These pillars follow the natural cadence of the project from set-up, through delivery, post implementation and finally benefits realisation.
Pillar 1 – The Set Up
Assurance helps provide transparency and validation to the following key questions for the initiation phase of any program:
- Have we purchased/targeted the right solution(s)?
- Are we set up for success and is success clearly defined?
- How will the benefits be realised?
- Do we have the right capability and sufficient capacity to deliver?
- Is the business ready?
- Is the governance and methodology fit for purpose?
Pillar 2 – Delivery
Delivery assurance provides transparency to the following key questions for the delivery phase of any program.
Its key focuses are:
- Are we on-time and on-budget?
- Are we delivering to scope?
- Are we going to deliver against the benefits?
- Are we in control of our risks and managing them?
- Are we still on track for success?
Pillar 3 – Post-Implementation
Post implementation assurance provides transparency to the following key questions after the project has been completed.
It’s key focuses are:
- Did the project execute to the plan
- What was the level of satisfaction of the project
- What are the lessons learned?
- What can be done better?
- Are the benefits on track realised?
These learnings should be centrally recorded and feed into the next project so whilst PIRs are backward-looking, this assurance is really about the next projects and setting those up for success.
Pillar 4 – Benefits Evaluation and Realisation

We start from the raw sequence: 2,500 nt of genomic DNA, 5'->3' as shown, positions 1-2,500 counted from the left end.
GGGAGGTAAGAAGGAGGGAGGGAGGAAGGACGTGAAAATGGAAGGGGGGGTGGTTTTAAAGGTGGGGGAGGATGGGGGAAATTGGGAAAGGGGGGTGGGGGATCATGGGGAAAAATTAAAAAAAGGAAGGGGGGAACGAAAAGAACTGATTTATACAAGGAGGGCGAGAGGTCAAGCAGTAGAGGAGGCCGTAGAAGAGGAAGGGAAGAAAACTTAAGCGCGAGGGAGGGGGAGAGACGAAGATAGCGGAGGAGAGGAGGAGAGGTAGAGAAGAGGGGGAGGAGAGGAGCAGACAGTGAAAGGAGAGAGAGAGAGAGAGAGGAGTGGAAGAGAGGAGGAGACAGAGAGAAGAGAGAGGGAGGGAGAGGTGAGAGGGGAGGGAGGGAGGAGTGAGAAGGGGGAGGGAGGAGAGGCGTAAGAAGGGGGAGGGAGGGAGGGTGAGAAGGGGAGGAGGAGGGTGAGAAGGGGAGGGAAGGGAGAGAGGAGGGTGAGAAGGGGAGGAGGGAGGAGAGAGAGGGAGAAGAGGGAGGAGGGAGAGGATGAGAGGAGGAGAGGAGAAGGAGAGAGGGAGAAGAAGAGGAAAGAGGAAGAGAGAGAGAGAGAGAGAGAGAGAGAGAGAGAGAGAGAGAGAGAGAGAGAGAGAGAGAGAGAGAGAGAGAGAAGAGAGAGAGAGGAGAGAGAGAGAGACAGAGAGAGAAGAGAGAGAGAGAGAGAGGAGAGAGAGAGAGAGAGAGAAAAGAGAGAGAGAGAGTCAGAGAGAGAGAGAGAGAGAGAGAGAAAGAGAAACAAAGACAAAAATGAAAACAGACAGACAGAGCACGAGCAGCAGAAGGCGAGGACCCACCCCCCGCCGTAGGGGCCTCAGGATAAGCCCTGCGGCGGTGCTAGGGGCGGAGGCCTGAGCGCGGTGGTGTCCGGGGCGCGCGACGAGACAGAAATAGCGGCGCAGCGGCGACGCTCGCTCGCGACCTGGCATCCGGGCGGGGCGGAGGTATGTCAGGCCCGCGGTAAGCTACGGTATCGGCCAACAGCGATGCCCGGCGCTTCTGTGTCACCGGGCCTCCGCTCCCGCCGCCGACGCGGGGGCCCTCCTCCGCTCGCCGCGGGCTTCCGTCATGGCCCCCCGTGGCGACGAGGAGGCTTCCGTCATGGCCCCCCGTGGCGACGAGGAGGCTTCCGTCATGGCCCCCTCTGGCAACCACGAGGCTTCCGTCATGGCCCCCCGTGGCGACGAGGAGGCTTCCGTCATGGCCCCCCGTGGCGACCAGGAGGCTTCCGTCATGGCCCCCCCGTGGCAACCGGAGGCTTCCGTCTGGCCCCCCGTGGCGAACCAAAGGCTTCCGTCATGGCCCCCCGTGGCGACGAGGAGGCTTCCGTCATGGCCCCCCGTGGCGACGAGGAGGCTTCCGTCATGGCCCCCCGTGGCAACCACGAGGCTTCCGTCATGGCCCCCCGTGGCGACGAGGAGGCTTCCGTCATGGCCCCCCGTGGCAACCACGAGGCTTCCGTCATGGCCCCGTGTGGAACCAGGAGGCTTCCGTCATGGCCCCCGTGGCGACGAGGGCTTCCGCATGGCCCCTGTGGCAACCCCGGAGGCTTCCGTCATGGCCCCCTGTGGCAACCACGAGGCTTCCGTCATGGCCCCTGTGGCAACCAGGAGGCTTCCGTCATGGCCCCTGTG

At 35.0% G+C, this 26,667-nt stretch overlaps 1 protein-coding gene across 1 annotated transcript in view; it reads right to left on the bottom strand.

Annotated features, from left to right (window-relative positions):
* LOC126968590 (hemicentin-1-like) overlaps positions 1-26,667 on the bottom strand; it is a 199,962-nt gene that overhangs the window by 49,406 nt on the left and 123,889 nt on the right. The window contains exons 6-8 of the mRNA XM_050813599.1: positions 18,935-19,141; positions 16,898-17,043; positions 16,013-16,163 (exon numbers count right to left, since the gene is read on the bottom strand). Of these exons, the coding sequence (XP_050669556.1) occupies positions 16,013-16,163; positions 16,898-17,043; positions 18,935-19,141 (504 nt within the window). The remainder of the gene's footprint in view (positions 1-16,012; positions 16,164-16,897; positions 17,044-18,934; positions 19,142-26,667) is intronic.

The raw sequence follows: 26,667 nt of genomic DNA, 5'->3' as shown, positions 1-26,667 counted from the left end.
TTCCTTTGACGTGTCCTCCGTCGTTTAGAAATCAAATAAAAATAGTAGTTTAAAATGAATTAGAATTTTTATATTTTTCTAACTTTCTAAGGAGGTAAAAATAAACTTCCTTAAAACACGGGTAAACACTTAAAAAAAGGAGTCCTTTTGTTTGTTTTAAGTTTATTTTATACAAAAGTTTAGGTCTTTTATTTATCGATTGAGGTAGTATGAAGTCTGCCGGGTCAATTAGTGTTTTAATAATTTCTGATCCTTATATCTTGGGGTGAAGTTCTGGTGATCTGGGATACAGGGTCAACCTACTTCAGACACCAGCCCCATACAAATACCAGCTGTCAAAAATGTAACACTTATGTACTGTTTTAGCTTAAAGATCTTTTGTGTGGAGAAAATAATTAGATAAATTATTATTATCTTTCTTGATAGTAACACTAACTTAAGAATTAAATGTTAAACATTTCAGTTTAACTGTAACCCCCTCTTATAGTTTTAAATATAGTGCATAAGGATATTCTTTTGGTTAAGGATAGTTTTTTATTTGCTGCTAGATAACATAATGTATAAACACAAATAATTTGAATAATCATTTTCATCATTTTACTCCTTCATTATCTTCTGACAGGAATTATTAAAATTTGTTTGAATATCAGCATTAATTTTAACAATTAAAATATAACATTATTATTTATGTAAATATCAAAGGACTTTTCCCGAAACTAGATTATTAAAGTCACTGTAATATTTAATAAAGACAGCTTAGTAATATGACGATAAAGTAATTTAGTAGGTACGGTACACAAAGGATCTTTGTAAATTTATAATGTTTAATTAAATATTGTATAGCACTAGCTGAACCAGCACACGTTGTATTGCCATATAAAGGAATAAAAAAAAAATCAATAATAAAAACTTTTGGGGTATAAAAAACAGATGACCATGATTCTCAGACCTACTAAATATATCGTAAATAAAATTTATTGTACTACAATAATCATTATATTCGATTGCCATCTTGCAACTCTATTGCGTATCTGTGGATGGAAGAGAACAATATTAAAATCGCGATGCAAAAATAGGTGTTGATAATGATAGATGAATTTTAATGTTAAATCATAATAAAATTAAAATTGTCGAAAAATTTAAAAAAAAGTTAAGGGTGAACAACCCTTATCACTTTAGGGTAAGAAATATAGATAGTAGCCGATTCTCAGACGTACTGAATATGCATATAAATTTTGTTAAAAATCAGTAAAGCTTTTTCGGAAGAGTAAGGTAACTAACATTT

Benefit assurance provides transparency to the whole reason the project was approved. It looks at the benefits promised during the business case stage against whether those benefits have been realised long after it has been completed. It also looks at whether the business has owned and driven the benefits into the business after the project is complete.
It’s key focuses are:
- Have the benefits been accurately quantified?
- Have they been captured and tracked?
- Have the benefits been thoroughly evaluated?
- Have the benefits been realised?
The Value of Independence (and an Outside-In Perspective)
It’s our experience from an ROI perspective that, in terms of adding real value to a project, assurance is a must – that is, if it is the right type of assurance delivered at the right time and by the right team. That requires tough questions and objective insights.
This is why there is value in bringing in an outside capability to deliver independent assurance. Independent assurance shines an objective light into all of the corners of a project, which substantially reduces the chance of missing – intentionally or otherwise – key risk and issues that may be impacting the project.
Ultimately that is what assurance is for – to add value and increase the chances of a good project outcome.